Tag: Federal takeover of Fannie Mae and Freddie Mac

FM and FM Reloaded

A couple off weeks ago, the SEC indicted a number of executives from Fannie Mae and Freddie Mac for fraud. A detailed look at the indictment is here. Money quote is a long one, but I think you have to read it:

The SEC’s complaint against the former Fannie Mae executives alleges that, when Fannie Mae began reporting its exposure to subprime loans in 2007, it broadly described the loans as those “made to borrowers with weaker credit histories,” and then reported — with the knowledge, support, and approval of Mudd, Dallavecchia, and Lund — less than one-tenth of its loans that met that description. Fannie Mae reported that its 2006 year-end Single Family exposure to subprime loans was just 0.2 percent, or approximately $4.8 billion, of its Single Family loan portfolio. Investors were not told that in calculating the Company’s reported exposure to subprime loans, Fannie Mae did not include loan products specifically targeted by Fannie Mae towards borrowers with weaker credit histories, including more than $43 billion of Expanded Approval, or “EA” loans.

Fannie Mae’s executives also knew and approved of the decision to underreport Fannie Mae’s Alt-A loan exposure, the SEC alleged. Fannie Mae disclosed that its March 31, 2007 exposure to Alt-A loans was 11 percent of its portfolio of Single Family loans. In reality, Fannie Mae’s Alt-A exposure at that time was approximately 18 percent of its Single Family loan holdings.

The misleading disclosures were made as Fannie Mae’s executives were seeking to increase the Company’s market share through increased purchases of subprime and Alt-A loans, and gave false comfort to investors about the extent of Fannie Mae’s exposure to high-risk loans, the SEC alleged.

In the complaint against the former Freddie Mac executives, the SEC alleged that they and Freddie Mac led investors to believe that the firm used a broad definition of subprime loans and was disclosing all of its Single-Family subprime loan exposure. Syron and Cook reinforced the misleading perception when they each publicly proclaimed that the Single Family business had “basically no subprime exposure.” Unbeknown to investors, as of December 31, 2006, Freddie Mac’s Single Family business was exposed to approximately $141 billion of loans internally referred to as “subprime” or “subprime like,” accounting for 10 percent of the portfolio, and grew to approximately $244 billion, or 14 percent of the portfolio, as of June 30, 2008.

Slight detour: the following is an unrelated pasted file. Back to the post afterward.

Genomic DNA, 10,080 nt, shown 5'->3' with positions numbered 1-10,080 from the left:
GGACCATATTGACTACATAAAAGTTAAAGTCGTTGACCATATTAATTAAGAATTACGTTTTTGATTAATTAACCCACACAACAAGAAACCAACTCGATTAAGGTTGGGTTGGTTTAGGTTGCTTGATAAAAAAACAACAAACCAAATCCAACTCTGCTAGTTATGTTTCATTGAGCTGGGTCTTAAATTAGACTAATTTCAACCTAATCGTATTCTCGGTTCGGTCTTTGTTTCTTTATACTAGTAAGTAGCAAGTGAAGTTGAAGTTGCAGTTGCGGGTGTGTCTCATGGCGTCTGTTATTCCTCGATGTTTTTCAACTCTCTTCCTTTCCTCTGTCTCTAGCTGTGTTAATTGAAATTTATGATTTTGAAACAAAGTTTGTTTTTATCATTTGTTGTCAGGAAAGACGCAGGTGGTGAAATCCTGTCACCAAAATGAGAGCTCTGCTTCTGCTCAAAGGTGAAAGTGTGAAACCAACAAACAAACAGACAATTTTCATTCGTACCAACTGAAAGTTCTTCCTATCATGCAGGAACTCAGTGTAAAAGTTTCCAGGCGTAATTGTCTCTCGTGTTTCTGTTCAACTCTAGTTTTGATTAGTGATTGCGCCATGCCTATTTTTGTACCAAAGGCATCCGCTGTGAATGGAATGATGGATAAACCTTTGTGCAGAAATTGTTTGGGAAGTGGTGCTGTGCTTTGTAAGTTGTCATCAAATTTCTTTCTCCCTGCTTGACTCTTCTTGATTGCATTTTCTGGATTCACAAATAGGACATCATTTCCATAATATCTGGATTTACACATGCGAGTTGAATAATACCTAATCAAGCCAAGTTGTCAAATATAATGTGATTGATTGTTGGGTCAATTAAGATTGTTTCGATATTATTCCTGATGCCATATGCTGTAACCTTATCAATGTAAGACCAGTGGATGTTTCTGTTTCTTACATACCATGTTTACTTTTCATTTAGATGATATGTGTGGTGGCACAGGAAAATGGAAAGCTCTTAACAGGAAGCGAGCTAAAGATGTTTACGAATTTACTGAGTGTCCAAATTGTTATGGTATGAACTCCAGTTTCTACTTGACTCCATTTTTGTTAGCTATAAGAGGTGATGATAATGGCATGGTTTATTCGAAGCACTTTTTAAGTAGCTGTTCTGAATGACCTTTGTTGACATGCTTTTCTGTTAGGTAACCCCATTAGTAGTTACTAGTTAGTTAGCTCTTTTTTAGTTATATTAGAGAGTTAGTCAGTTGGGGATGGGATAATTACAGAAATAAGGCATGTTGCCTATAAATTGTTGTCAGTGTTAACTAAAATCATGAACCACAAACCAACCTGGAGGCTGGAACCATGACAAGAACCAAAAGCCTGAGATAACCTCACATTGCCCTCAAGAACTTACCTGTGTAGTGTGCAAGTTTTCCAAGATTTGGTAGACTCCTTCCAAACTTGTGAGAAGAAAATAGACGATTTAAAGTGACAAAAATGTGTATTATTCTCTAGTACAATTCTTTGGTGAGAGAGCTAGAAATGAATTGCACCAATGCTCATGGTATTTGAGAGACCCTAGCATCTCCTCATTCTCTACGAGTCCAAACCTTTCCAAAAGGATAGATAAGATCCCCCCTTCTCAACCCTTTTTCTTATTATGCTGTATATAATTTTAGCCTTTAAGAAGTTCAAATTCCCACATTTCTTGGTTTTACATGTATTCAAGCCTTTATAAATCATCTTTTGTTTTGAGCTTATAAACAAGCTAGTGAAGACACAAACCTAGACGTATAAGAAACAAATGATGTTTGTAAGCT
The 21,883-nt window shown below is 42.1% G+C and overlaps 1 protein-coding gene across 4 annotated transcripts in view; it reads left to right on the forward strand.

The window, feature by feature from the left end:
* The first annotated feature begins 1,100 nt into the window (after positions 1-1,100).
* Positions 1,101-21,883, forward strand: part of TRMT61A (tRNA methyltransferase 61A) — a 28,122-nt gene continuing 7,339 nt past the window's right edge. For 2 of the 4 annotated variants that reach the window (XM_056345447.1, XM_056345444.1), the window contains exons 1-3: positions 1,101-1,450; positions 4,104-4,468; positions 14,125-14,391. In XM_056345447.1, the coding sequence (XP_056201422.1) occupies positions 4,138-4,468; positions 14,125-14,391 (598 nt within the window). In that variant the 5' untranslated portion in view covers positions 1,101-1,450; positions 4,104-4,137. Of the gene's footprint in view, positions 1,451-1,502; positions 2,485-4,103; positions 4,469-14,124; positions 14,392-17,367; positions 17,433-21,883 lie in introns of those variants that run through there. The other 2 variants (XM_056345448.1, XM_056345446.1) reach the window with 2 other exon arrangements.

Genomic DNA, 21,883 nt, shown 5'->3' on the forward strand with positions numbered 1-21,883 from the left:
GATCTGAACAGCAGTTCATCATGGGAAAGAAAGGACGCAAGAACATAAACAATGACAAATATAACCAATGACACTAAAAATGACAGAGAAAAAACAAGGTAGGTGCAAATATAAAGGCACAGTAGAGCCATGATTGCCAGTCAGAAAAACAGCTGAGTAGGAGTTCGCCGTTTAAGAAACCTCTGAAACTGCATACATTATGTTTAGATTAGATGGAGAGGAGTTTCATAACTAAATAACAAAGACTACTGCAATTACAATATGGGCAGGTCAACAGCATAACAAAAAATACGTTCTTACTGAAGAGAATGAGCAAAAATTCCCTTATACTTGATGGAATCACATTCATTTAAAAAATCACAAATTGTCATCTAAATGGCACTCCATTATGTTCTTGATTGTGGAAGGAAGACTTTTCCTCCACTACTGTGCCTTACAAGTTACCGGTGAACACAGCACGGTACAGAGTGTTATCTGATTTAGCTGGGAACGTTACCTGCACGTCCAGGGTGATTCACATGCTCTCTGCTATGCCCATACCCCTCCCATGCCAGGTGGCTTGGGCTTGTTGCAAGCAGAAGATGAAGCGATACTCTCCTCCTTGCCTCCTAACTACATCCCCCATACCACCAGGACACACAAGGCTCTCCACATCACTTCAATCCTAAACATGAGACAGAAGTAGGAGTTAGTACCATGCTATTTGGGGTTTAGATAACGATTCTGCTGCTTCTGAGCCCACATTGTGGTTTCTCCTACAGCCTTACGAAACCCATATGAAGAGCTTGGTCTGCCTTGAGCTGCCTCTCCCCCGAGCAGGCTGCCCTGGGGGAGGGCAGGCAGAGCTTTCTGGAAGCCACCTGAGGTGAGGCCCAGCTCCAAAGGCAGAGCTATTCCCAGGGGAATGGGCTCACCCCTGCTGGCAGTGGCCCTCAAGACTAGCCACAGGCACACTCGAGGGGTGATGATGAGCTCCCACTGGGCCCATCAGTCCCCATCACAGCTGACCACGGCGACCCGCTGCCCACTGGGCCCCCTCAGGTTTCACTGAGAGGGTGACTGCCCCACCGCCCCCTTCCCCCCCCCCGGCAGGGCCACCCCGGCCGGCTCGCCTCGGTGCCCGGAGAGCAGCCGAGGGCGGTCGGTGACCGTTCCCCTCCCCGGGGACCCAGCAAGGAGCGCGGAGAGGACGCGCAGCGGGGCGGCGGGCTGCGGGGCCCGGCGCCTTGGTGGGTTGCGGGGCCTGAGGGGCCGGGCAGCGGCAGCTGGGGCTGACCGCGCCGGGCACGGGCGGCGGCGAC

There’s a handy-dandy chart included. The two GSE’s claimed they had about $14 billion in subprime exposure. The SEC is alleging that the actual exposure was $360 billion. I know this must be shocking to the Left. We all know that government and its supported enterprises only lie when Republicans want to start a war. But there it is in black and white.

It has become an article of faith that Fannie and Freddie did not cause the financial crisis and the allegation they did is all part of a big Republican government hating lie (read here, here and here). And, to some extent, I agree. They didn’t “cause” the problem. But those analyses were based on numbers from FM-squared that turned out to be complete and total fabrications. Now, I agree that the financial crisis had multiple and complex causes. But even Krugman will have to admit that, at the absolute minimum, the GSE’s throwing hundreds of billions into subprime mortgages was adding serious fuel to the fire. FM2 may not have caused the crisis, but they made it a hell of a lot worse. And, seriously, what planet do you have to live on to have claimed, even before this came out, that the agencies guaranteeing half of the mortgages in the country had no culpability for the bubble?

But here’s the thing: let’s allow that FM2 were more of a “me-too” player, coming late to the subprime party. When you think about it, that’s almost worse. They couldn’t even time a bubble properly. They were the last sucker in the ponzi pyramid that was our national housing market. They gambled hundreds of billions — a bet the taxpayers ended up having to stand for — at the worst possible time. And saps like Krugman think they’re a model for healthcare?

And even if you don’t blame FM2 for the financial crisis, we can blame them for over a hundred billion in bailouts. We can blame them for paying for $100 million in executive salaries. We can blame them for lying their asses off by a factor of 25 in how exposed they were.

This isn’t a little deal. As Joe Biden would say, this is a Big Fucking Deal. But do you see the media screaming about it? Do you see a tenth of the outrage we see when some Wall Street asshole gets a $10 million golden parachute? Do you see all the FM2 defenders acknowledging that they were lied to? FM2 lost tens of billion of our money trying to buy into housing right before it collapsed. Shouldn’t that piss off someone on the Left?

Back to the Well

Just remember: according to the likes of Paul Krugman, Fannnie and Freddie had nothing to do with the financial crisis:

Mortgage finance giant Fannie Mae said it would ask for an additional $5.1 billion from taxpayers as a weaker housing market causes continued losses on loans made prior to 2009.